Sunday, September 25, 2011

Obama's Impossible Dilemma--And Ours

After a promising beginning, the Obama administration’s policies on the Israeli-Palestinian conflict have reverted to the US norm—essentially unconditional support for Israel’s follies. In particular,  Obama’s UN speech on the Israeli-Palestinian conflict was dreadful. But while outrage is fully justified, we should also recognize the fact that Obama—and therefore we on the left as well—are in an impossible dilemma.

Let us suppose that instead of saying all the wrong things, Obama were to say all the right ones. Let us further suppose that he didn’t merely say all the right things, he actually did the right things, at least insofar as he had the power to do so. Suppose he said that from this moment on, the Obama administration would end all its diplomatic, political and moral support of Israel until it agreed to the international consensus two-state settlement? What would be the consequences?

First, Congress would refuse to support him, and so the administration would be unable to end U.S. economic and military support of Israel, by far the most important components of potential U.S. leverage.

Second, as in the past the outcome of both the presidential and congressional elections could turn on just 2-3% (or indeed, much less) of the electoral vote. That means that there is a huge risk that the next presidency and both houses of Congress will come under the control of a Republican party that is dominated by know-nothings and the lunatic fringe. That is unbearable to contemplate—it could result in the worst crisis in American history since the Civil War.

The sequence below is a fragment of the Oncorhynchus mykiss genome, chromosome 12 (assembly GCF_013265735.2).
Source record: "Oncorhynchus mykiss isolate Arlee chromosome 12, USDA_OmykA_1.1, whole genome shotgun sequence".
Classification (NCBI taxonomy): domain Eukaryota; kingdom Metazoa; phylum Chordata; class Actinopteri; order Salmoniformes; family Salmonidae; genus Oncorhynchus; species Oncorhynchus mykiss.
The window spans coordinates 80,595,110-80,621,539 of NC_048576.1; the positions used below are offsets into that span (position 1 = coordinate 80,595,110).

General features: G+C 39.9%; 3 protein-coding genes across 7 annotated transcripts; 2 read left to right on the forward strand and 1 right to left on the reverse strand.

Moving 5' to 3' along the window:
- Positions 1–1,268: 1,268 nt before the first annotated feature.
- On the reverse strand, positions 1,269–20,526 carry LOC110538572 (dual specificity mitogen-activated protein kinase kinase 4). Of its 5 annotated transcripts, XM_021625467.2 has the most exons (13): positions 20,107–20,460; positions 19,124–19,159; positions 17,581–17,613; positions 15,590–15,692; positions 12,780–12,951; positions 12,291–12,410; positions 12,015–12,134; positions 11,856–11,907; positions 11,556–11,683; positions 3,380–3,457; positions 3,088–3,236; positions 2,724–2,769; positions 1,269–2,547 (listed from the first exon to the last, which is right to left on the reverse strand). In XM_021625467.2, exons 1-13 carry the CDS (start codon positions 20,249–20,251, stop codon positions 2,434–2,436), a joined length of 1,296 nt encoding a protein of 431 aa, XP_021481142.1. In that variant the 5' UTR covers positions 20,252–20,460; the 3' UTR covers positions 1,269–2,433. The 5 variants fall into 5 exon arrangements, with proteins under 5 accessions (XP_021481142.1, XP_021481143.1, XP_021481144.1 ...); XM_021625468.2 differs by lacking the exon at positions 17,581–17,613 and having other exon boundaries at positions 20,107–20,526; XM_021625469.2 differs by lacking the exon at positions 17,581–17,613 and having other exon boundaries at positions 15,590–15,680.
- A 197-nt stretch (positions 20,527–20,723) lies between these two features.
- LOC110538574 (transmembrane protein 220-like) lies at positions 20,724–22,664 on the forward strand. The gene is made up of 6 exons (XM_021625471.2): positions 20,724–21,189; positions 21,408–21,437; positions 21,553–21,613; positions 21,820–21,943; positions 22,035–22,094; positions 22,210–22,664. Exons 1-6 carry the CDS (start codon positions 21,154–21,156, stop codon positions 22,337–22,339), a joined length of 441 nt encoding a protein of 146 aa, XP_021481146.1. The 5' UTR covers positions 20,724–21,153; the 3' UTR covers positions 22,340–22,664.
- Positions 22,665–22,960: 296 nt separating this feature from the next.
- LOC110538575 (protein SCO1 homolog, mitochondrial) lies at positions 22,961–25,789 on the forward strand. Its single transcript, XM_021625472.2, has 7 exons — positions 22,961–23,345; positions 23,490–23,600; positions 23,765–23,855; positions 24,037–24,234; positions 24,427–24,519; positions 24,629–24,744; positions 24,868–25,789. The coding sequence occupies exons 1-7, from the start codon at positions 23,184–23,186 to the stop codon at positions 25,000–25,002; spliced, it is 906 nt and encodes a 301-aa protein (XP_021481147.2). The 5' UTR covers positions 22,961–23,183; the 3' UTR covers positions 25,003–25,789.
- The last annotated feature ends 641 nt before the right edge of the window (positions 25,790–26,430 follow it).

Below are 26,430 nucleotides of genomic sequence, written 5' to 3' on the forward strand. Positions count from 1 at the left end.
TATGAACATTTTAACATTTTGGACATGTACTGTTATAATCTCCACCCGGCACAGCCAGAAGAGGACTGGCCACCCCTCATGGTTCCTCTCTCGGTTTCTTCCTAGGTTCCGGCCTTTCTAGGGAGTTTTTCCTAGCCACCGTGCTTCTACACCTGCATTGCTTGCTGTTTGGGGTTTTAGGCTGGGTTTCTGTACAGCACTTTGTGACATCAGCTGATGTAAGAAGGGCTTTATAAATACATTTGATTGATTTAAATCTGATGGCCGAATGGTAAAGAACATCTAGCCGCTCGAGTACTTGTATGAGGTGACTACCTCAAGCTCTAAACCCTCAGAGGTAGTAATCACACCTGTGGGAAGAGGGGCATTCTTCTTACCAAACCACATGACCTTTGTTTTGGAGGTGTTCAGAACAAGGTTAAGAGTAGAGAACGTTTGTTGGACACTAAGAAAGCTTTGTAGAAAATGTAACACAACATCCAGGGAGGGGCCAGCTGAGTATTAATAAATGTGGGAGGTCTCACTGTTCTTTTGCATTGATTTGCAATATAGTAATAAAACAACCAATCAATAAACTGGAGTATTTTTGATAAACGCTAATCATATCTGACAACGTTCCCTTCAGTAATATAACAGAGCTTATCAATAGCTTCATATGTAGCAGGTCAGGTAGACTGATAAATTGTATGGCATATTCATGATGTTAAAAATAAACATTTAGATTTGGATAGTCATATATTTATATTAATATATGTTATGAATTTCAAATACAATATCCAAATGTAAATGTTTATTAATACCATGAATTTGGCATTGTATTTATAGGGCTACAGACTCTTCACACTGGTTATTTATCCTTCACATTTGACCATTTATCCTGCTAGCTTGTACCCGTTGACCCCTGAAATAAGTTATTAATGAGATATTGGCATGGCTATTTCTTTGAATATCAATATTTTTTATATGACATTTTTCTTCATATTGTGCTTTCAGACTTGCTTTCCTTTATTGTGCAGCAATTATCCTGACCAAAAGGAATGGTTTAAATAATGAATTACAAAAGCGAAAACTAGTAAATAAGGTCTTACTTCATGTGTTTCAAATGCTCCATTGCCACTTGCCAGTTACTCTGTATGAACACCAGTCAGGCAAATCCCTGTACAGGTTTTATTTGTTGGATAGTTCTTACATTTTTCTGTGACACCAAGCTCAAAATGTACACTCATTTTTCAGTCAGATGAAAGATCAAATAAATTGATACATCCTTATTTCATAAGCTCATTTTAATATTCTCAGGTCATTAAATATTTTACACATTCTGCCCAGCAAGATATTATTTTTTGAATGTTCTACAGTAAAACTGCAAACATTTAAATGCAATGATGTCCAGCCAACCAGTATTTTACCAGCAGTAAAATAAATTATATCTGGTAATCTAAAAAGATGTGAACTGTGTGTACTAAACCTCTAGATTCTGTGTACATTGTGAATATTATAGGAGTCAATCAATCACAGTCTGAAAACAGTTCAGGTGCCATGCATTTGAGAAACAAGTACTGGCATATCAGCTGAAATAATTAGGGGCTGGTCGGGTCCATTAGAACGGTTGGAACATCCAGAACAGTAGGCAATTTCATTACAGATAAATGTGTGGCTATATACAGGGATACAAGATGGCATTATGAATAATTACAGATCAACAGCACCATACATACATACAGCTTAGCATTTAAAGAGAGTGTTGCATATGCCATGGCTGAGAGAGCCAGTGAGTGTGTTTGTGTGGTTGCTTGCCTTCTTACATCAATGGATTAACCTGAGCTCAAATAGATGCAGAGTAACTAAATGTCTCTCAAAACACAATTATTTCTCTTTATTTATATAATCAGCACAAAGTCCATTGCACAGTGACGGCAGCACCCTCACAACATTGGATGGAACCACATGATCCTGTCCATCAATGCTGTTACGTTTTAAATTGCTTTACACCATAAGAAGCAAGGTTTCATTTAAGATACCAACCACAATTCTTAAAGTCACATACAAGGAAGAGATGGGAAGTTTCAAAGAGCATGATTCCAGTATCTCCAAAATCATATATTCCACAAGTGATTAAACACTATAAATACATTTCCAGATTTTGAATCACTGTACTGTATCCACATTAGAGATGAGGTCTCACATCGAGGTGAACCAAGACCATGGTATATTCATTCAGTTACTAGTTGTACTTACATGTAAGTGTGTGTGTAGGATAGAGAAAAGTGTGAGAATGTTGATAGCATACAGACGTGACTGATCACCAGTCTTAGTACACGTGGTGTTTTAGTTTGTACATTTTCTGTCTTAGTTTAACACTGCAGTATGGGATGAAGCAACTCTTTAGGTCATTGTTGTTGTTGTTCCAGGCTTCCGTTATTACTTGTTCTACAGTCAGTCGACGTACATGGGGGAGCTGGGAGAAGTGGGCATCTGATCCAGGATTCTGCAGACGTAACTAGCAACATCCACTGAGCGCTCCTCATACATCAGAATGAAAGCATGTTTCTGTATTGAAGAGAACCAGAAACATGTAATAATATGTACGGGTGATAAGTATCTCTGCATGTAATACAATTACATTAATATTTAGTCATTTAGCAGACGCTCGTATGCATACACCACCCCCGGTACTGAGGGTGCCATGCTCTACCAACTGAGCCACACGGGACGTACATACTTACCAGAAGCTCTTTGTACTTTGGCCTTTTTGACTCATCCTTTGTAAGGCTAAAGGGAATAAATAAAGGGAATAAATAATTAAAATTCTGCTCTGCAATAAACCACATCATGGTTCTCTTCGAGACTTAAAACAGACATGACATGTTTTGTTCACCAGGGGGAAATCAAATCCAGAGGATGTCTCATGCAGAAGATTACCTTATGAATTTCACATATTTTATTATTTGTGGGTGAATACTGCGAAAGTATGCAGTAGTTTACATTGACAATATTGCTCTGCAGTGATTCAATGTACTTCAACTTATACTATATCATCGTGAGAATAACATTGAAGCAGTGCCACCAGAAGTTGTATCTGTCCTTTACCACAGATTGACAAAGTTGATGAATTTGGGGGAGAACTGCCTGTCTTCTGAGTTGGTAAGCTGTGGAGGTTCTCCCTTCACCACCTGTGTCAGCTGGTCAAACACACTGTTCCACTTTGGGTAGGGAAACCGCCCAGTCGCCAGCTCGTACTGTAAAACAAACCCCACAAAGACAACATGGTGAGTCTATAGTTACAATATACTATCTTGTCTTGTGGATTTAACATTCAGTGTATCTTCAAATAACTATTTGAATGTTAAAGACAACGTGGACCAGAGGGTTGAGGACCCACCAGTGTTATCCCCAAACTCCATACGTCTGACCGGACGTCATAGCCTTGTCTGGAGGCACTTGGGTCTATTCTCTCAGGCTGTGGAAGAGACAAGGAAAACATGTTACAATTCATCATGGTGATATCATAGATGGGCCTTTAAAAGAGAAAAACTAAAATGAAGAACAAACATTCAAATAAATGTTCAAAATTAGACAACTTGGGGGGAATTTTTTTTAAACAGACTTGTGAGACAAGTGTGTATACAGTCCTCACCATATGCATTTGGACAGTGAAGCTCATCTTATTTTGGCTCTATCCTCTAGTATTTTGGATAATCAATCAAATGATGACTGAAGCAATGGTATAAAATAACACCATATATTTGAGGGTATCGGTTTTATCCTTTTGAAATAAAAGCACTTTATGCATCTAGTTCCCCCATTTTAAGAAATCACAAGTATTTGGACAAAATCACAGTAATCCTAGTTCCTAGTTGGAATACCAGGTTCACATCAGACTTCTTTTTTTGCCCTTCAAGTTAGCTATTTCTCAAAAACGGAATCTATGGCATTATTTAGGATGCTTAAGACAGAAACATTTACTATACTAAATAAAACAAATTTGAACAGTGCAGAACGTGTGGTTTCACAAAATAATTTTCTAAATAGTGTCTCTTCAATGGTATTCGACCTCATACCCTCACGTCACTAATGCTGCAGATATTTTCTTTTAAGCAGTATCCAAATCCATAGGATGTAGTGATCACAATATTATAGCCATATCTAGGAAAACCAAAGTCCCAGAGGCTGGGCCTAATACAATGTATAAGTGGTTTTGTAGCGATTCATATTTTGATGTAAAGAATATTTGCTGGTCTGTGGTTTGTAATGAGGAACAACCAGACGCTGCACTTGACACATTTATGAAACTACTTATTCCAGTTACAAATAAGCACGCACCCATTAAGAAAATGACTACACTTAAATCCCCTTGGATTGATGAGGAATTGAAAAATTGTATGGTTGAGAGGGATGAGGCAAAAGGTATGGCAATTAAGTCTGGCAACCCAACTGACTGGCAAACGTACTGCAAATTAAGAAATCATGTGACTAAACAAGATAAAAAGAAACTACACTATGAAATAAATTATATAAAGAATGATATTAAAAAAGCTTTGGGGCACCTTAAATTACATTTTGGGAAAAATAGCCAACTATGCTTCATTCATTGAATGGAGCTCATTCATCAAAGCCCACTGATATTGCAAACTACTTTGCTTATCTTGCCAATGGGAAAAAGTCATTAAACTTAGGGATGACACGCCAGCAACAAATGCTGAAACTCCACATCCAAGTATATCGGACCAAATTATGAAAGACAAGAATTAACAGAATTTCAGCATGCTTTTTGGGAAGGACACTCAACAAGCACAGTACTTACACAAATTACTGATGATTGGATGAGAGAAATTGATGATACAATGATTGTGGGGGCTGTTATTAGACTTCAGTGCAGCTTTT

Third—and this is really the clincher—I fear that Israel is so far gone that even if Obama said and did all the right things, even if he was reelected, and even if the Democrats controlled both houses of congress, it would not move Israel in the right direction.

In my view, the withdrawal of American support might well result in an Israel that would become even more irrational and violent than it already is. Do we really think that the settlers and the large numbers of Israelis that support them would give up? There is little chance that the increasingly hardline Israeli police and military would or could enforce an end to the occupation—on the contrary some Israeli analysts fear that a military coup against a government agreeing to end the occupation would be a real possibility.

Alternatively, rather than responding favorably to serious American and international pressures, it is at least as likely that Israelis would conclude that everyone is against them anyway, so the hell with them all.

If this assessment is right, then we are asking Obama to adopt policies which are likely to fail in Israel, but which could easily have disastrous consequences for our own country. In short, if I were in Obama’s shoes today, I fear I would grit my teeth and do pretty much the same as he is doing.